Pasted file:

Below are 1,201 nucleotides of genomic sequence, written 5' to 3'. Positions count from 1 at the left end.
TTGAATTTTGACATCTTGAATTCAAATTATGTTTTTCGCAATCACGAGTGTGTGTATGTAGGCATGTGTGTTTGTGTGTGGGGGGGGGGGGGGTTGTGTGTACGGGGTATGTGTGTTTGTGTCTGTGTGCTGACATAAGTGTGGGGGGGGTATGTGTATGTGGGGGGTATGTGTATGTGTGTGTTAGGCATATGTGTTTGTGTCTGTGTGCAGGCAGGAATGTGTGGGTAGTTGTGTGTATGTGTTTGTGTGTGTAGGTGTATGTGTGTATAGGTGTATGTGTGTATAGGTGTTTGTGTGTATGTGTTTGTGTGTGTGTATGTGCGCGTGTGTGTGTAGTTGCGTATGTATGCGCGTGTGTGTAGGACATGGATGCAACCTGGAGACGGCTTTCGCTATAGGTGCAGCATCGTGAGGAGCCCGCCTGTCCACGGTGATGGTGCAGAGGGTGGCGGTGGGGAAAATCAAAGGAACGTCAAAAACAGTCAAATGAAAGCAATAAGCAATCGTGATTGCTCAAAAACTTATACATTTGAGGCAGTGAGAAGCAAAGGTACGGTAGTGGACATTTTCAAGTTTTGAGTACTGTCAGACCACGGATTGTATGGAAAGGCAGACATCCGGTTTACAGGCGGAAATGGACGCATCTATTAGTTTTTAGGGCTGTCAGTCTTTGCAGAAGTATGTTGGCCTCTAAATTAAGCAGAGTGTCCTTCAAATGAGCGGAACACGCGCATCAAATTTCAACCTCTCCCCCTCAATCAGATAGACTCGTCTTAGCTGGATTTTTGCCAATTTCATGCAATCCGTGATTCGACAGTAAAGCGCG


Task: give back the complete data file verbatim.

Below are 1,201 nucleotides of genomic sequence, written 5' to 3'. Positions count from 1 at the left end.
TTGAATTTTGACATCTTGAATTCAAATTATGTTTTTCGCAATCACGAGTGTGTGTATGTAGGCATGTGTGTTTGTGTGTGGGGGGGGGGGGGGTTGTGTGTACGGGGTATGTGTGTTTGTGTCTGTGTGCTGACATAAGTGTGGGGGGGGTATGTGTATGTGGGGGGTATGTGTATGTGTGTGTTAGGCATATGTGTTTGTGTCTGTGTGCAGGCAGGAATGTGTGGGTAGTTGTGTGTATGTGTTTGTGTGTGTAGGTGTATGTGTGTATAGGTGTATGTGTGTATAGGTGTTTGTGTGTATGTGTTTGTGTGTGTGTATGTGCGCGTGTGTGTGTAGTTGCGTATGTATGCGCGTGTGTGTAGGACATGGATGCAACCTGGAGACGGCTTTCGCTATAGGTGCAGCATCGTGAGGAGCCCGCCTGTCCACGGTGATGGTGCAGAGGGTGGCGGTGGGGAAAATCAAAGGAACGTCAAAAACAGTCAAATGAAAGCAATAAGCAATCGTGATTGCTCAAAAACTTATACATTTGAGGCAGTGAGAAGCAAAGGTACGGTAGTGGACATTTTCAAGTTTTGAGTACTGTCAGACCACGGATTGTATGGAAAGGCAGACATCCGGTTTACAGGCGGAAATGGACGCATCTATTAGTTTTTAGGGCTGTCAGTCTTTGCAGAAGTATGTTGGCCTCTAAATTAAGCAGAGTGTCCTTCAAATGAGCGGAACACGCGCATCAAATTTCAACCTCTCCCCCTCAATCAGATAGACTCGTCTTAGCTGGATTTTTGCCAATTTCATGCAATCCGTGATTCGACAGTAAAGCGCG